Rystad Energy’s analysis presents a compelling case for policymakers to collaborate with the offshore energy sector to create support systems. These would focus on maintaining UK supply chain capabilities to ensure they are ready and available to meet the anticipated surge in demand for new low-carbon energies as they become established. 

Published for this general election year, OEUK’s industry manifesto is calling for all parties to choose a homegrown energy transition built on stable long-term polices and fair returns for the UK’s offshore energy firms and their suppliers.   

Despite the UK’s early mover position, and sizeable investments into Fixed-bottom Offshore Wind which has benefited from government incentives, supply chain companies haven’t gained a strong foothold in the domestic market, evidenced by a low share of the major work packages in Engineering, Procurement, and Construction (EPC) and installation. With limited overlap in capabilities, equipment and assets in the oil and gas supply chain at only 21%, it has been difficult for UK companies to leverage early mover advantages, allowing international original equipment manufacturers (OEMs) and vessel owners to dominate the market.   

By comparison, in new energy segments like carbon capture and storage (CCS) and hydrogen, there is an opportunity to use the UK’s oil and gas expertise in handling high pressure volatile liquids and gases. Existing capabilities within the supply chain could support 84% of CCS spend and 80% of Hydrogen. With the industry’s heritage and experience of operating deepwater projects, it also has the capabilities to secure a potential 57% of the Floating Offshore Wind market.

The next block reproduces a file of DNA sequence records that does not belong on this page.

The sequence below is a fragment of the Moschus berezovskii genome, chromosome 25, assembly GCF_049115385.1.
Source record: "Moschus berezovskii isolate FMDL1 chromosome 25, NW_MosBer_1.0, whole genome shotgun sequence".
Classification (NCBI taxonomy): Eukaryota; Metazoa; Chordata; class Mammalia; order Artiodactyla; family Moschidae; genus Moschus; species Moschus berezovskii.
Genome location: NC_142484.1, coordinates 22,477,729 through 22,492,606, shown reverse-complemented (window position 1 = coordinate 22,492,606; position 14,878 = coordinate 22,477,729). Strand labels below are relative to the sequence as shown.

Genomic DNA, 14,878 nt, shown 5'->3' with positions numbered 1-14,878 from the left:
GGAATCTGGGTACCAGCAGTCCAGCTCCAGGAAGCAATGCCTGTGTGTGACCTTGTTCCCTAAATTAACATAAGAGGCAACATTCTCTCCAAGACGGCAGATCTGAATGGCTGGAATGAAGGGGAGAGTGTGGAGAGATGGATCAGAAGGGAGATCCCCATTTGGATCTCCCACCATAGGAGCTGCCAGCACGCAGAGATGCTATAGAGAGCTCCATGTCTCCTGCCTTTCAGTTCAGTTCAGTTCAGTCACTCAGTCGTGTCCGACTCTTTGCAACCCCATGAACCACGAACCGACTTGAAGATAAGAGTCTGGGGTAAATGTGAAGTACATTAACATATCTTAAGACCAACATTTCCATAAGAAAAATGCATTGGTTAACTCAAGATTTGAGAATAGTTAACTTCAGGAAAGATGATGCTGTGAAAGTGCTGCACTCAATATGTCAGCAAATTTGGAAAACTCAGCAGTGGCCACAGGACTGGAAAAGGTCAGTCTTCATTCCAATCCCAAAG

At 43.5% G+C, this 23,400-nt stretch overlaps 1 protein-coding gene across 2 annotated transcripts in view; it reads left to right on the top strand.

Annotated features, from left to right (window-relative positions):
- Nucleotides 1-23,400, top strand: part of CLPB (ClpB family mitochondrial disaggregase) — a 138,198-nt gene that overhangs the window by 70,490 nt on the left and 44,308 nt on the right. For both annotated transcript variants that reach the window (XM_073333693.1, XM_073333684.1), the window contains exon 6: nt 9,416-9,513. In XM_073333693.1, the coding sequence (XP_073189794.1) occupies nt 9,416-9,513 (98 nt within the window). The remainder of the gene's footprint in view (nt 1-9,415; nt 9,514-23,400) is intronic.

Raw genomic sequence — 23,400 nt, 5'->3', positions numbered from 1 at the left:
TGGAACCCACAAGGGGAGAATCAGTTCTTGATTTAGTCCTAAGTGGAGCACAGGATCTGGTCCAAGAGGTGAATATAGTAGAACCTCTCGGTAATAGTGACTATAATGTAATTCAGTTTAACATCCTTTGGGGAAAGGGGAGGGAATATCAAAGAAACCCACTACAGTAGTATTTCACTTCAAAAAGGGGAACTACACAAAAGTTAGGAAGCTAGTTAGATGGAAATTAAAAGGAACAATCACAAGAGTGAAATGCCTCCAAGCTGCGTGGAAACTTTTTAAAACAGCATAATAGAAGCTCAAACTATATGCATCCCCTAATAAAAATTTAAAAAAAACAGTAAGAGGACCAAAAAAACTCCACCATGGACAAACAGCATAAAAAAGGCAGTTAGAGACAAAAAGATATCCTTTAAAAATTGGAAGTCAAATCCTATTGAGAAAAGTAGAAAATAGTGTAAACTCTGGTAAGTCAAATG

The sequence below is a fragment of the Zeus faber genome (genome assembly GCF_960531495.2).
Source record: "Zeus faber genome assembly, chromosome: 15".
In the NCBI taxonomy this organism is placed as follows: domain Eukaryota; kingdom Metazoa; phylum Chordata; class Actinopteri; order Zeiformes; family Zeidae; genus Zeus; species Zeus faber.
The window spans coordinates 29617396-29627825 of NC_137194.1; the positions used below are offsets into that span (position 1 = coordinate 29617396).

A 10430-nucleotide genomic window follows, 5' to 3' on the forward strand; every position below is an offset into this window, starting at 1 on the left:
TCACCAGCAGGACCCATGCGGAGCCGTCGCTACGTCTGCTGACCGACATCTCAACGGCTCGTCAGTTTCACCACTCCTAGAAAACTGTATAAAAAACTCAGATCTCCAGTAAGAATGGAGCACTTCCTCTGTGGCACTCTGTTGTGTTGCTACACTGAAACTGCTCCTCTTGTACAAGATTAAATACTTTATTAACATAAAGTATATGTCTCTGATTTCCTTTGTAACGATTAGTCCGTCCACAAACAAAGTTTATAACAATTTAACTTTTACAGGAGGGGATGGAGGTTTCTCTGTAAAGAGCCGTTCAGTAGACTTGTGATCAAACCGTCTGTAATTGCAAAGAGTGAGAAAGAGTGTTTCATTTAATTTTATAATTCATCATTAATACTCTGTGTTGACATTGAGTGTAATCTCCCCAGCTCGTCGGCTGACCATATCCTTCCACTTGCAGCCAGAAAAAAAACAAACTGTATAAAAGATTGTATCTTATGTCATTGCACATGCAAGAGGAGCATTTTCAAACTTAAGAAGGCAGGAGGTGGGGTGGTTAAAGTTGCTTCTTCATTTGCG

Rystad Energy’s data indicates that with the right investment environment, the UK’s offshore energy supply chain could benefit from a significant global export market in these three segments.  For hydrogen the accumulated forecast spend is around £590 billion and £470 billion for CCS between 2024 and 2040, representing much larger markets than those for Floating Offshore Wind market, which is valued at £100 billion. The supply chain also possesses significant design and engineering capabilities which, if invested in, could benefit from £125 billion of export opportunities over the same period. 

Fredrik Folmer Ellekjær, Partner at Rystad Energy remarks:

“This report has provided decision-makers with a fact-based, holistic and highly granular view of supply chain demand across energy verticals. The findings reveal that there is a significant call for the UK supply chain to scale up to meet domestic demand in most segments. However, not all segments are created equal. Retention of capacity in oil and gas segments in decline will be important to deliver CCS scopes and further development of UK capabilities on key enabling technologies in CCS and hydrogen will be needed to compete domestically and internationally.

Unlike oil and gas and Fixed-bottom wind, which has flexibility in offshore delivery modes, the new low-carbon energies will rely more on UK capacities, as a large share of the activity will be onshore or quayside. As such, scaling the supply chain is paramount to reaching government targets, as well as home-shore investments and secure export revenues. The outset to succeed is there with early mover advantages, a strong capability base and overlap with the existing supply chain.” 

The report is available from OEUK’s website here .